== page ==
"Pinball machines have generally been held gambling devices (Howie vs. City of Birmingham, 159 So. 206, 229 Ala. 666; Stead vs. State, 72 S.W. 2nd 542, 189 Ark. 389; State vs. Wiley, 3 N.W. 2nd 620; State vs. Livingston, 196 A. 407; Hunter vs. Mayor & Council of Teneck Tp., 24 A. 2nd 553, 128 N. J. Law 164; People vs. Swartz, 25 N.E. 2nd 386, 282 N.Y. 596, and State vs. Coats, 74 P. 2nd 1102, 158 Or. 122.) In the case of State ex rel. Dussault, Co. Atty., et al vs. Kilburn, 135 ALR 99, it has been held that "Under statute penalizing as a misdemeanor operation of any game of chance played with any device of money, checks, credit or any representatives of value, a pin-ball machine in the operation of which a certain amount of skill could be developed, but which as played by patronizing public was purely a game of chance, and which paid off in trade checks, if metal ball shot from spring or mechanical device fell into proper hole designated by lighted number on back of machine which changed each time machine was played, was a "gambling device" and building in which it was used was properly enjoined as a "nuisance". And in State ex rel. Green vs. One 54 Fifth Inning Base Ball Machines, 3 So. 2nd 27, 28, it has been held that 'A device which was termed a "fifth inning baseball machine" and was operated by placing nickel in slot, which released certain balls and by ejecting balls on board by pulling a plunger and striking against the balls, which would then strike projections or bumpers on the board, a higher score resulting by striking a certain number than by striking others, was a "game of chance" subject to condemnation as a "gambling device" under codal provisions relating to suppression of gambling devices.' The proper test as to whether a machine is a gambling device is whether it encourages the gambling instinct (Dussault Caser Supra). Furthermore, 'a machine which return merchandise of the value of the coin played therein and, in addition, a chance of receiving a varying amount of checks which may be used to pay the machine for amusement only is a gambling device the right to continue the operation of the machine for amusement being a thing of value within statutes directed against gaming (State vs. Baitler, 131 Me 285, 161 A 671, citing RCL; Myers vs. Cincinnati, 128 Ohio St. 235,190 NE 569, citing RCL; Colbert Superior Confection Co. 154 Okla. 28, 6 P (2d) 791; Harvie vs. Heise, 150 SC 277, 148 SE 66 (appeal dismissed in 279 U.S. 824, 73 L ed 977, 49 S Ct 478) citing RCL; Painter vs. State, 163 Tenn. 627, 45 SW (2nd) 46, 81 ALR 173.)

"Under the foregoing authorities, petitioner's non-flipper machines are clearly gambling devices; while the flipper type should likewise be considered as gambling devices due to their tendency to encourage the gambling instinct, which lead to idleness, economic waste, dislike for work and criminality especially among children of school age who are attracted by the lure and novelty of the machine. They are, therefore proper subjects and object of the general welfare clause of the City of Manila. It further results that pinball machines joints cannot be considered 'places of amusements' within the purview of Republic Act 1224 as to affect the question at issue."

We fully agree with the trial court that "pinball machines" in the different forms in which they are operated are gambling devices in that the winning therein depends wholly upon chance or hazard. They are inimical to the general welfare because they tend to corrupt the people especially youngsters and schoolchildren robbing them of their money and of their savings earned by the sweat of their brow. Their operation should therefore be suppressed not only because they are prohibited by law but because they are injurious to public welfare. Being gambling devices or contrivances the operation of which depends upon chance, they are not only prohibited but are penalized by Article 195 of the Revised Penal Code.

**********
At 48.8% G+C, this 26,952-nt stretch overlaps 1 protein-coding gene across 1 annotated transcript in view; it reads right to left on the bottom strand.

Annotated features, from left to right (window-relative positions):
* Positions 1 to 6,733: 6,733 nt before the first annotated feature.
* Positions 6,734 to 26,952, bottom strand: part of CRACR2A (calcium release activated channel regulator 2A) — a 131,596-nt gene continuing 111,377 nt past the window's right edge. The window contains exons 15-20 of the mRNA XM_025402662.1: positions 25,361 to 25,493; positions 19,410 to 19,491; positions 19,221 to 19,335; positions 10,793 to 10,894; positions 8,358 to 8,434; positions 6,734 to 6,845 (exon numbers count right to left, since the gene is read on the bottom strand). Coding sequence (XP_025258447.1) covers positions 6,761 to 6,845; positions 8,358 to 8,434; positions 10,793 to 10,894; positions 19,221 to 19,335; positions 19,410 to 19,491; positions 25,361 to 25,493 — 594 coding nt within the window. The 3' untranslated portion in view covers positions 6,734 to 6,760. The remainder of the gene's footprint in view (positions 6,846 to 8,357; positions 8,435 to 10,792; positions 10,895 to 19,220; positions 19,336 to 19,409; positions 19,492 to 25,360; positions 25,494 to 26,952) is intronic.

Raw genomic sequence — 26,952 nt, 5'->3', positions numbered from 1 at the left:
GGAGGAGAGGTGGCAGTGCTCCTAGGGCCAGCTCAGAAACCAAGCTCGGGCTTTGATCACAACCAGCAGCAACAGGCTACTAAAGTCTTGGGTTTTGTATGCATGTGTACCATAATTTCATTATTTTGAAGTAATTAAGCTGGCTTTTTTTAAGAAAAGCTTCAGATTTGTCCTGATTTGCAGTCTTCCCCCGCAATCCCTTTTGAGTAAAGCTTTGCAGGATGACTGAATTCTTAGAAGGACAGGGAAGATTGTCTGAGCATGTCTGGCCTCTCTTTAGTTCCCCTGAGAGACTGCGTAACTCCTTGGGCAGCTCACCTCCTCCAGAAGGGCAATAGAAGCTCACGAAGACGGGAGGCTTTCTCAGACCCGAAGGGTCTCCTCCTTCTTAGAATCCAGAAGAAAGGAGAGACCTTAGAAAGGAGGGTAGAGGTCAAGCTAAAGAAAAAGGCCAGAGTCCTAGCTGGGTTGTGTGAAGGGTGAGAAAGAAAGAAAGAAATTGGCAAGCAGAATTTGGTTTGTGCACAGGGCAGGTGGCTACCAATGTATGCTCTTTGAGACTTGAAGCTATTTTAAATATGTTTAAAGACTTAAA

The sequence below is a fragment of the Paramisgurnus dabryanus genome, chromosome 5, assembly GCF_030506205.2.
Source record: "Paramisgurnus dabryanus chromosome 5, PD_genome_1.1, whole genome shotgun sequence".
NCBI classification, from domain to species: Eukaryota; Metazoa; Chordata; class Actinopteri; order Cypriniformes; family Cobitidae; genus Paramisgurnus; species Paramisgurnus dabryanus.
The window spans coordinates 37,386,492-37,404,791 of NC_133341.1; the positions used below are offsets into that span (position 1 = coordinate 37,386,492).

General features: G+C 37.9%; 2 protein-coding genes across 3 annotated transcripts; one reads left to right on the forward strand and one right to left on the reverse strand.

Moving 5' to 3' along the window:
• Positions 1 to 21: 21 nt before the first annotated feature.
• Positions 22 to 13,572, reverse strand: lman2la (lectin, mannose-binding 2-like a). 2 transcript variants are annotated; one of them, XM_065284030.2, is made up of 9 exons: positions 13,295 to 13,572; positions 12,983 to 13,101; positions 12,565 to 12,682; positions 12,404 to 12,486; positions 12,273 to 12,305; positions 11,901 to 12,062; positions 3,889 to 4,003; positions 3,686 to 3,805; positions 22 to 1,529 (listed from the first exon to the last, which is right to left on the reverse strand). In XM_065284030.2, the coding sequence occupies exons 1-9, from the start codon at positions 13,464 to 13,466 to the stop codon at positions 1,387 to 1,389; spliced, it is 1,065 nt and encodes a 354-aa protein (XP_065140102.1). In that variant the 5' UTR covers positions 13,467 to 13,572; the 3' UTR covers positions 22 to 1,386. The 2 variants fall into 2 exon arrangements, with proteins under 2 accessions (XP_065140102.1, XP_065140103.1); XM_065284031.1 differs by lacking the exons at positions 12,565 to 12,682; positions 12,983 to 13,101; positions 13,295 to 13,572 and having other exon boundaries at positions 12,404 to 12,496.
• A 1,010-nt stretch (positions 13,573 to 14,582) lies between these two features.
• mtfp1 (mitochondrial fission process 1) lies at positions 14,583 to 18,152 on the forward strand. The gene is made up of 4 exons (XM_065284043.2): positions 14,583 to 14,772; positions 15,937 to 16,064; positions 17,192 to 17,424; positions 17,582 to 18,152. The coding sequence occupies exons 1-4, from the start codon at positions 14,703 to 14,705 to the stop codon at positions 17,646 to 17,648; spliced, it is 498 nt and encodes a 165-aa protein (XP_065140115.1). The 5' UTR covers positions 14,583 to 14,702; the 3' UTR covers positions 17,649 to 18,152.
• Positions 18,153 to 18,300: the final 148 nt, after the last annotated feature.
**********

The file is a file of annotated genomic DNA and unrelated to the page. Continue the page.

"Pinball machines" being specially designed for gambling and as such prohibited by law had been properly suppressed when the Municipal Board of the City of Manila enacted Ordinance No. 3941 providing therein that no license for their installation or operation shall be granted under any circumstances. In this sense, said ordinance cannot be held to be invalid or unconstitutional; on the contrary, it properly comes under the general welfare clause of the Charter of the City of Manila.

It is true that under Section 18(1) of Act 409, known as Revised Charter of the City of Manila, the municipal board is given the power to regulate and fix the amount of license fees for the operation of certain devices, among them, slot machines, but this provision should be understood as referring merely to those types of slot machines that are not per se gambling devices, for what is prohibited by law cannot be the subject of regulation. In this sense, Ordinance No. 3941 is valid and proper, for it only seeks to regulate, as it does, the installation and operation of any mechanical contrivance not otherwise prohibited by law. But "pinball machines" are not included in this proviso. They have been properly suppressed.

"A slot machine is not per se a gambling device, since it may be used, and played upon for innocent purposes, and courts cannot, therefore, take judicial notice that every slot machine is a gambling device because use to which it is put must determine its character." (Heartley vs. State, 178 S.W. 2nd L. 178 Teen. 354).

"Slot machine is not per se a gambling device, but is only such where it delivers some commodity in varying quantity, or where player may receive, depending on chance, something of value or token of some kind redeemable for something of value, or where there is some other element that appeals to the gambling instinct. Ex parte Overby, 279 P. 523, 524, 43 Okl. Cr. 400." (39 Words and Phrases, p. 519)

Since Ordinance No. 3628 seeks to regulate and license the operation of "pinball machines" within the City of Manila upon payment of an annual license of P300.00 for each "pinball machines", the same is ultra vires, it being an exercise of power not granted by law to the intervenor. As already stated, those devices are prohibited by law and as such are not subject to regulation. The attempt, therefore, on the part of the intervenor to collect the sum of P4,620.00 as unpaid license fees under said ordinance cannot be entertained.

Wherefore, the decision appealed from is affirmed, with out pronouncement as to costs.

Paras, C. J., Bengzon, Padilla, Montemayor, Labrador, Concepcion, Barrera, and Gutierrez David, JJ., concur.